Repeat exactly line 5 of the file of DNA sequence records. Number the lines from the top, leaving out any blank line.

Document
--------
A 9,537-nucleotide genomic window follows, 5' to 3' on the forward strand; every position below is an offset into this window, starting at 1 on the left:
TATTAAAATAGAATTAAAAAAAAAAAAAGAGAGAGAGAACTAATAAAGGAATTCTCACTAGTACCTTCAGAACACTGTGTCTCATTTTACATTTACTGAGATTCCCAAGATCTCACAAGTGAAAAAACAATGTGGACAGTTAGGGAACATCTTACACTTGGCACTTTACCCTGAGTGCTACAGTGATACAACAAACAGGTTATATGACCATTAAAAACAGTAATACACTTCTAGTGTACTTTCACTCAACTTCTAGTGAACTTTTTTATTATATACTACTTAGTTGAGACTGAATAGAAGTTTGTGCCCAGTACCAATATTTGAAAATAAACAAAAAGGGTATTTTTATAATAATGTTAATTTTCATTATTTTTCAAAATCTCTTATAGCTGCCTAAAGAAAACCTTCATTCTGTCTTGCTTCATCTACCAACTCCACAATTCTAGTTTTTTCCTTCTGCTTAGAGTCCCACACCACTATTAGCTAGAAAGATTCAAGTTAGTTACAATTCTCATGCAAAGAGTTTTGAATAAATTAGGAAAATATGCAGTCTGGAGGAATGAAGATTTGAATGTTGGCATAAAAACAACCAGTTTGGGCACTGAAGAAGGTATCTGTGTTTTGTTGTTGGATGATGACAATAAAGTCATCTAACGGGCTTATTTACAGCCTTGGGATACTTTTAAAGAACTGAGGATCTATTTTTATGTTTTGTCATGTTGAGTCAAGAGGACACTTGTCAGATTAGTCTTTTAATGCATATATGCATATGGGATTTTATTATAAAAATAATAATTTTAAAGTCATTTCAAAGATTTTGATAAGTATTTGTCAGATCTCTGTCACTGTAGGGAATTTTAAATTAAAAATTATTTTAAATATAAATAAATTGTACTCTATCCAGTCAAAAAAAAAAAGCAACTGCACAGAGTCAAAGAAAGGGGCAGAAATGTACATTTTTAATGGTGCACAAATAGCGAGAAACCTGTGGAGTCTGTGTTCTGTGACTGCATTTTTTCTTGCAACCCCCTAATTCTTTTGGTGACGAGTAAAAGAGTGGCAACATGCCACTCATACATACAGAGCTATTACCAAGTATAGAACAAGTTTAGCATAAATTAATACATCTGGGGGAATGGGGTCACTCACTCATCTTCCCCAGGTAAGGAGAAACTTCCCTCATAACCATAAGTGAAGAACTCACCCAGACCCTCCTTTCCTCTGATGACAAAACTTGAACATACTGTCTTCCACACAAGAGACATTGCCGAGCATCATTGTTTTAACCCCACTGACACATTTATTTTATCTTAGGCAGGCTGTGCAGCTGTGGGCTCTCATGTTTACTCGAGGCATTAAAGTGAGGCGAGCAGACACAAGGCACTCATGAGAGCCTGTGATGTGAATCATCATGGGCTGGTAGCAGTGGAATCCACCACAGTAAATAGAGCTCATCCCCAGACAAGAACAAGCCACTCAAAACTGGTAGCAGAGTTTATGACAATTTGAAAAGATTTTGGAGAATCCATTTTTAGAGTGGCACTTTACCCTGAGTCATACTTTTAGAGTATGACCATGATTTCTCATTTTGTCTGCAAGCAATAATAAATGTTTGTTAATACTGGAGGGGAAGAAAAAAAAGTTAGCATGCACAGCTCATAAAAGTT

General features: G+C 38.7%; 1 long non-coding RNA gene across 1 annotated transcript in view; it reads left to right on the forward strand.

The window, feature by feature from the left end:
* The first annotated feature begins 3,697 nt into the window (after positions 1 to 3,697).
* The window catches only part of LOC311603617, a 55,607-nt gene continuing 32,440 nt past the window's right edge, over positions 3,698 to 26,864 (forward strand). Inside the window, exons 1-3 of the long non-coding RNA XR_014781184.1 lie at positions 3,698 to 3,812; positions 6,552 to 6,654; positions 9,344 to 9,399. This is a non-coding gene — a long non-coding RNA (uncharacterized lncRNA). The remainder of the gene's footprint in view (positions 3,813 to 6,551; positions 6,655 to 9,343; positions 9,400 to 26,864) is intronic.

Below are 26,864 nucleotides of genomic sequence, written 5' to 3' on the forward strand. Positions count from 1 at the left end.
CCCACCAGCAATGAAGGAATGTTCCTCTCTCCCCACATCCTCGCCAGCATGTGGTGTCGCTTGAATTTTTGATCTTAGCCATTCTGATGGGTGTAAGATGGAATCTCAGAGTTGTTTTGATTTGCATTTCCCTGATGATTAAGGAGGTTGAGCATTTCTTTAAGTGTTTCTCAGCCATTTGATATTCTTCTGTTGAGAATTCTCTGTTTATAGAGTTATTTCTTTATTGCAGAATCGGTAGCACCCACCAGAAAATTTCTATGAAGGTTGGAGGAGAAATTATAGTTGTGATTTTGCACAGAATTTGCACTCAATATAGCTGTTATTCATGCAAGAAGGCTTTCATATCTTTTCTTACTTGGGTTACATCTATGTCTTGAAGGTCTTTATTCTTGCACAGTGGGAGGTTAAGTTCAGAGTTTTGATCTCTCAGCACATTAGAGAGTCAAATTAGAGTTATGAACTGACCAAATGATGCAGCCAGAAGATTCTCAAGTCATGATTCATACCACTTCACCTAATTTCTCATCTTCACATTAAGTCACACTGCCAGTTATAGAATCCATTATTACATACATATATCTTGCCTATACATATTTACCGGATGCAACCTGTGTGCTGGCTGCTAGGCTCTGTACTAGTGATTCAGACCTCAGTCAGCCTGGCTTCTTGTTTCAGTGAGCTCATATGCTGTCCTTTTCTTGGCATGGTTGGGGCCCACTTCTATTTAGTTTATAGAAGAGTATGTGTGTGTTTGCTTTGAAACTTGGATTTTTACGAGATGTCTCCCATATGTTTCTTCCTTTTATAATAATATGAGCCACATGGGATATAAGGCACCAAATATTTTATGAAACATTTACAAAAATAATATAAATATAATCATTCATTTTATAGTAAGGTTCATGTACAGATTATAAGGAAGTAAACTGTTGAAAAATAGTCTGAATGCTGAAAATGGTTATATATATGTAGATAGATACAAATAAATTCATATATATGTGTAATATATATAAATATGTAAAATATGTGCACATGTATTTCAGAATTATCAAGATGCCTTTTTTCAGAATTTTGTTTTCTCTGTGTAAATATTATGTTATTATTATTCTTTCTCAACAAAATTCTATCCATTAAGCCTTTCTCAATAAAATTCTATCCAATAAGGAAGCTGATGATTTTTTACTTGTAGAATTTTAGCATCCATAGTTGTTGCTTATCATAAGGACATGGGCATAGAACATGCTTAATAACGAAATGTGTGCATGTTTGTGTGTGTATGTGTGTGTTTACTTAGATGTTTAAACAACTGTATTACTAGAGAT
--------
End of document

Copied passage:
* The first annotated feature begins 3,697 nt into the window (after positions 1 to 3,697).